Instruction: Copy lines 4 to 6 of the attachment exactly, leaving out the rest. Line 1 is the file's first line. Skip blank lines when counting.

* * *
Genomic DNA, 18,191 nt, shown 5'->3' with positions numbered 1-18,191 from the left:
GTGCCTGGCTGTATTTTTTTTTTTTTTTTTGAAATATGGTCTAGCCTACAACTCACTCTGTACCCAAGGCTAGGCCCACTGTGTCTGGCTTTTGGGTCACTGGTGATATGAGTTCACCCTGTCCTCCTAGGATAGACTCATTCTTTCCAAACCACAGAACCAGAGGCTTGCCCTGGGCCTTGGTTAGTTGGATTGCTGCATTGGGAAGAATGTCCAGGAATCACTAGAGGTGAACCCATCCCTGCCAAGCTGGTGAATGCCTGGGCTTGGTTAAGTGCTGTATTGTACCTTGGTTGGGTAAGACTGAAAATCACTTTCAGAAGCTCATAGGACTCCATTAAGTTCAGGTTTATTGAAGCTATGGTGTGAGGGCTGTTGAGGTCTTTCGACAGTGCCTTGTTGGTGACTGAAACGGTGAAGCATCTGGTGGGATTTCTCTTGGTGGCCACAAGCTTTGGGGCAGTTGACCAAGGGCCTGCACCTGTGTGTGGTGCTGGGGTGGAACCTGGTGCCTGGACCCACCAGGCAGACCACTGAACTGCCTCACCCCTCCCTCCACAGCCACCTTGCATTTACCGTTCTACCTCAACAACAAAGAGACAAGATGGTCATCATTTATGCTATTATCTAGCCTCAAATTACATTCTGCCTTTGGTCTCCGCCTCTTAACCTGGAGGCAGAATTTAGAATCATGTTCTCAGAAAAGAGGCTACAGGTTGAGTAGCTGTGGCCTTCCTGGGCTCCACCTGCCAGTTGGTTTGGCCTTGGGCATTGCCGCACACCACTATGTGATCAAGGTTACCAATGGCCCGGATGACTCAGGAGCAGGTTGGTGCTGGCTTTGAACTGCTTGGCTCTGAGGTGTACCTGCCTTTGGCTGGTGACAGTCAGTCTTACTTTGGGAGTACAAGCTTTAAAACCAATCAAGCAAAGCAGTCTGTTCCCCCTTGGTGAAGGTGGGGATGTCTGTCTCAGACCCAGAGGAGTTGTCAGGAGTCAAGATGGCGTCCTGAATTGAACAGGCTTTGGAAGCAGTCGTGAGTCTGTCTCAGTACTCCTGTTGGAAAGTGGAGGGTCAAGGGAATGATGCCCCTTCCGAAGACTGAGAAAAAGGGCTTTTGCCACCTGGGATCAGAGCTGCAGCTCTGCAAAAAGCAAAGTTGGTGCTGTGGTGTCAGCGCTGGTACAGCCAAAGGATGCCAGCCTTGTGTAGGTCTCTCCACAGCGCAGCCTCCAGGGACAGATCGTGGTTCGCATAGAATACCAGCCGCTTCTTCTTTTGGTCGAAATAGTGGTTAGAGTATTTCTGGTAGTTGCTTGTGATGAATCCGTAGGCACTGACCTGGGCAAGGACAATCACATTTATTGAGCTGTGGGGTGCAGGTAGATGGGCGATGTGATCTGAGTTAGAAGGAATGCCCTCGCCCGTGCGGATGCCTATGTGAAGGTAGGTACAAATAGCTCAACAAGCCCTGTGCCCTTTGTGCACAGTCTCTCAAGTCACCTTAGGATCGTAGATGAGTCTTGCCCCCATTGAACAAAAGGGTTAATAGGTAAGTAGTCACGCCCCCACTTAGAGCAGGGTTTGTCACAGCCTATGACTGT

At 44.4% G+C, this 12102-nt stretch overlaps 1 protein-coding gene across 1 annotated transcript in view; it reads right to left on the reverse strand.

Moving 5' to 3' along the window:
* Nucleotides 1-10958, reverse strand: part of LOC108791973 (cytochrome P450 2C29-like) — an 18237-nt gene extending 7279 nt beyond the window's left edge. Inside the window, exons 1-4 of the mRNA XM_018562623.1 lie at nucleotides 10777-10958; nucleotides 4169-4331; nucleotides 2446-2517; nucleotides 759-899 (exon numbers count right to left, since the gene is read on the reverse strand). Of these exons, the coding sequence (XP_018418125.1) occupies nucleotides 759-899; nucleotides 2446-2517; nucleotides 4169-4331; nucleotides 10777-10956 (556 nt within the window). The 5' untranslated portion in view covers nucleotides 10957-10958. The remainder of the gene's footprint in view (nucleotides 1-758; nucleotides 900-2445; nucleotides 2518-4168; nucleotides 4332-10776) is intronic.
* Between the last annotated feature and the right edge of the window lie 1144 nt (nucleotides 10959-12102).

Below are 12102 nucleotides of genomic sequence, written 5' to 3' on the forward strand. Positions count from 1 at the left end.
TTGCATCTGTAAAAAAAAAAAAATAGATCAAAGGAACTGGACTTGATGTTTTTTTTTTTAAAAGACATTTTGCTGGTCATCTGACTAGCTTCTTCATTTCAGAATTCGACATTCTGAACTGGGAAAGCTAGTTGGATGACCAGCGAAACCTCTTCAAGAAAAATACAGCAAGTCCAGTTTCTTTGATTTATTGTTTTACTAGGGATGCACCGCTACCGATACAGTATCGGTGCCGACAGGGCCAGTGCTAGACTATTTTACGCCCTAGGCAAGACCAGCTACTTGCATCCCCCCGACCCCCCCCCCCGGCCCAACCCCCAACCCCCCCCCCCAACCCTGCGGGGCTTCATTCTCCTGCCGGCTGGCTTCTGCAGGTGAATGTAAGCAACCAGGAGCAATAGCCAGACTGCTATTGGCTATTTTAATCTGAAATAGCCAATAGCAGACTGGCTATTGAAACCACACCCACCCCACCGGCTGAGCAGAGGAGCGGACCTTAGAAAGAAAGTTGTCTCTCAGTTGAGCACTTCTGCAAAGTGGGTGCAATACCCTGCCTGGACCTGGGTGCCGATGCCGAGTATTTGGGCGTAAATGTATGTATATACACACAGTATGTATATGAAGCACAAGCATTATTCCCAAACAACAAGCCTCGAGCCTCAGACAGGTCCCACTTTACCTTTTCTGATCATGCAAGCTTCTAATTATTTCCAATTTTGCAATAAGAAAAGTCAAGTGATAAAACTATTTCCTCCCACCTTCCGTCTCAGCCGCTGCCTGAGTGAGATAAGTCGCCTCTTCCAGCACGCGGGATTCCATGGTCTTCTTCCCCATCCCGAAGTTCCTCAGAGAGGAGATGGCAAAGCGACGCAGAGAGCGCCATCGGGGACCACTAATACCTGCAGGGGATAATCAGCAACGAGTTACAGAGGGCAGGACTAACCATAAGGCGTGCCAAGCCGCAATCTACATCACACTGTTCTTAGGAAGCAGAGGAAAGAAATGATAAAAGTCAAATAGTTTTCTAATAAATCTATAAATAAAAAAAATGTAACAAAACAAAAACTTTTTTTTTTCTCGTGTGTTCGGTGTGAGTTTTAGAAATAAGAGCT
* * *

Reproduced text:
Moving 5' to 3' along the window:
* Nucleotides 1-10958, reverse strand: part of LOC108791973 (cytochrome P450 2C29-like) — an 18237-nt gene extending 7279 nt beyond the window's left edge. Inside the window, exons 1-4 of the mRNA XM_018562623.1 lie at nucleotides 10777-10958; nucleotides 4169-4331; nucleotides 2446-2517; nucleotides 759-899 (exon numbers count right to left, since the gene is read on the reverse strand). Of these exons, the coding sequence (XP_018418125.1) occupies nucleotides 759-899; nucleotides 2446-2517; nucleotides 4169-4331; nucleotides 10777-10956 (556 nt within the window). The 5' untranslated portion in view covers nucleotides 10957-10958. The remainder of the gene's footprint in view (nucleotides 1-758; nucleotides 900-2445; nucleotides 2518-4168; nucleotides 4332-10776) is intronic.
* Between the last annotated feature and the right edge of the window lie 1144 nt (nucleotides 10959-12102).